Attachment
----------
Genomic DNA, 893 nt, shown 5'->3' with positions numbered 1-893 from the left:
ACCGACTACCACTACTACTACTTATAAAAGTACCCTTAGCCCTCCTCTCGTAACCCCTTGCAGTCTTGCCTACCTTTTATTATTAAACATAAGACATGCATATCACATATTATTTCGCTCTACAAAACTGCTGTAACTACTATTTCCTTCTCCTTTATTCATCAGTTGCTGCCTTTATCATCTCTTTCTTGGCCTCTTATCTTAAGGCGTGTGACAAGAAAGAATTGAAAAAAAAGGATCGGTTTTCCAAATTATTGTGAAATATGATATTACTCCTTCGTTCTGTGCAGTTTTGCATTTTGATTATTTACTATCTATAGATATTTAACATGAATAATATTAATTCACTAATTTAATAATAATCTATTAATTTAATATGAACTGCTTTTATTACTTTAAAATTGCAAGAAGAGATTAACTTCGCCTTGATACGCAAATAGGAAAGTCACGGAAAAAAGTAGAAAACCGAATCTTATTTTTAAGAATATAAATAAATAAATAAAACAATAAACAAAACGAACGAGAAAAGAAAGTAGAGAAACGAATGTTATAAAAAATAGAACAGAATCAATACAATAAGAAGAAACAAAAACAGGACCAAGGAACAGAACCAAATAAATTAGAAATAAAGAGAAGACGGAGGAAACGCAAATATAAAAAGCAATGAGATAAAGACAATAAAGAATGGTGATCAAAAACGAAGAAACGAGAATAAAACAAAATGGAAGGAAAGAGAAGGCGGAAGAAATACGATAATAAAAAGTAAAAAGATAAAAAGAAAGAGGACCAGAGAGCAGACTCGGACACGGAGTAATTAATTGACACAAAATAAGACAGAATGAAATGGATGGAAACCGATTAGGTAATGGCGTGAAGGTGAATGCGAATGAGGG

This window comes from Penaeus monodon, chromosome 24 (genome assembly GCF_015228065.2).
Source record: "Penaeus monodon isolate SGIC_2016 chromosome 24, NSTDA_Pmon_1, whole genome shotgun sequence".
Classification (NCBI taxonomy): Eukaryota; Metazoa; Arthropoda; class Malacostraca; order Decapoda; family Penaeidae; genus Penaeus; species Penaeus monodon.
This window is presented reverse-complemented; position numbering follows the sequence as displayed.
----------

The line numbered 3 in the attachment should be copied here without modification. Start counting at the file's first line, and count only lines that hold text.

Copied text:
This window comes from Penaeus monodon, chromosome 24 (genome assembly GCF_015228065.2).